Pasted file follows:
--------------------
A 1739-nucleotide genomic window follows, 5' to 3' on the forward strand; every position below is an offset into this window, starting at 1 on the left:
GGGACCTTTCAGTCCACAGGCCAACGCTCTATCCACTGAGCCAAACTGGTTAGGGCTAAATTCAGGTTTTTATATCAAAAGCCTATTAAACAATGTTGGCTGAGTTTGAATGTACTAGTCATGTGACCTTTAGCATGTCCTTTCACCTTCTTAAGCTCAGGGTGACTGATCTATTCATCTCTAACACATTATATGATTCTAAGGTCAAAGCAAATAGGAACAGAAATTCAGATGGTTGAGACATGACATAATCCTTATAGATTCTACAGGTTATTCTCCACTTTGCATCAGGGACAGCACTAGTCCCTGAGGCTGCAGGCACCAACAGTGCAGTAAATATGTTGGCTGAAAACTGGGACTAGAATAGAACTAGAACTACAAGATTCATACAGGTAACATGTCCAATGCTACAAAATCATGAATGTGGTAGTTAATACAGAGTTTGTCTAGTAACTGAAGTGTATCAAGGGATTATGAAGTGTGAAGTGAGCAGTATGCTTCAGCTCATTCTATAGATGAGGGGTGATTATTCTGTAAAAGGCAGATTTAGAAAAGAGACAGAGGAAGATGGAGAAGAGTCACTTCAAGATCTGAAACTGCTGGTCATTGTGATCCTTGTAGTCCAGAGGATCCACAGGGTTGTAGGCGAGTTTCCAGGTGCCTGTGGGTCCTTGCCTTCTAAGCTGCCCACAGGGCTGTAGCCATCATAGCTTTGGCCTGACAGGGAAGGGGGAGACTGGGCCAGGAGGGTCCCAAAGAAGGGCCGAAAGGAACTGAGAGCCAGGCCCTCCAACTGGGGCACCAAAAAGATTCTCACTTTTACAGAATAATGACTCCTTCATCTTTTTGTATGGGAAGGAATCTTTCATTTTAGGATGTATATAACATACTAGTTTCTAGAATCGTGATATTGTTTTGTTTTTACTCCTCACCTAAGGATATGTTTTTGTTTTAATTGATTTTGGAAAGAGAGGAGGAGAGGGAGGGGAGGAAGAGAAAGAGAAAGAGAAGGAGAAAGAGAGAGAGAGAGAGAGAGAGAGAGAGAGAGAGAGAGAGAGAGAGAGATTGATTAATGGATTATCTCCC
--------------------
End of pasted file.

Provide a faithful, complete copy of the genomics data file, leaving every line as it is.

A 1739-nucleotide genomic window follows, 5' to 3' on the forward strand; every position below is an offset into this window, starting at 1 on the left:
GGGACCTTTCAGTCCACAGGCCAACGCTCTATCCACTGAGCCAAACTGGTTAGGGCTAAATTCAGGTTTTTATATCAAAAGCCTATTAAACAATGTTGGCTGAGTTTGAATGTACTAGTCATGTGACCTTTAGCATGTCCTTTCACCTTCTTAAGCTCAGGGTGACTGATCTATTCATCTCTAACACATTATATGATTCTAAGGTCAAAGCAAATAGGAACAGAAATTCAGATGGTTGAGACATGACATAATCCTTATAGATTCTACAGGTTATTCTCCACTTTGCATCAGGGACAGCACTAGTCCCTGAGGCTGCAGGCACCAACAGTGCAGTAAATATGTTGGCTGAAAACTGGGACTAGAATAGAACTAGAACTACAAGATTCATACAGGTAACATGTCCAATGCTACAAAATCATGAATGTGGTAGTTAATACAGAGTTTGTCTAGTAACTGAAGTGTATCAAGGGATTATGAAGTGTGAAGTGAGCAGTATGCTTCAGCTCATTCTATAGATGAGGGGTGATTATTCTGTAAAAGGCAGATTTAGAAAAGAGACAGAGGAAGATGGAGAAGAGTCACTTCAAGATCTGAAACTGCTGGTCATTGTGATCCTTGTAGTCCAGAGGATCCACAGGGTTGTAGGCGAGTTTCCAGGTGCCTGTGGGTCCTTGCCTTCTAAGCTGCCCACAGGGCTGTAGCCATCATAGCTTTGGCCTGACAGGGAAGGGGGAGACTGGGCCAGGAGGGTCCCAAAGAAGGGCCGAAAGGAACTGAGAGCCAGGCCCTCCAACTGGGGCACCAAAAAGATTCTCACTTTTACAGAATAATGACTCCTTCATCTTTTTGTATGGGAAGGAATCTTTCATTTTAGGATGTATATAACATACTAGTTTCTAGAATCGTGATATTGTTTTGTTTTTACTCCTCACCTAAGGATATGTTTTTGTTTTAATTGATTTTGGAAAGAGAGGAGGAGAGGGAGGGGAGGAAGAGAAAGAGAAAGAGAAGGAGAAAGAGAGAGAGAGAGAGAGAGAGAGAGAGAGAGAGAGAGAGAGAGAGAGATTGATTAATGGATTATCTCCC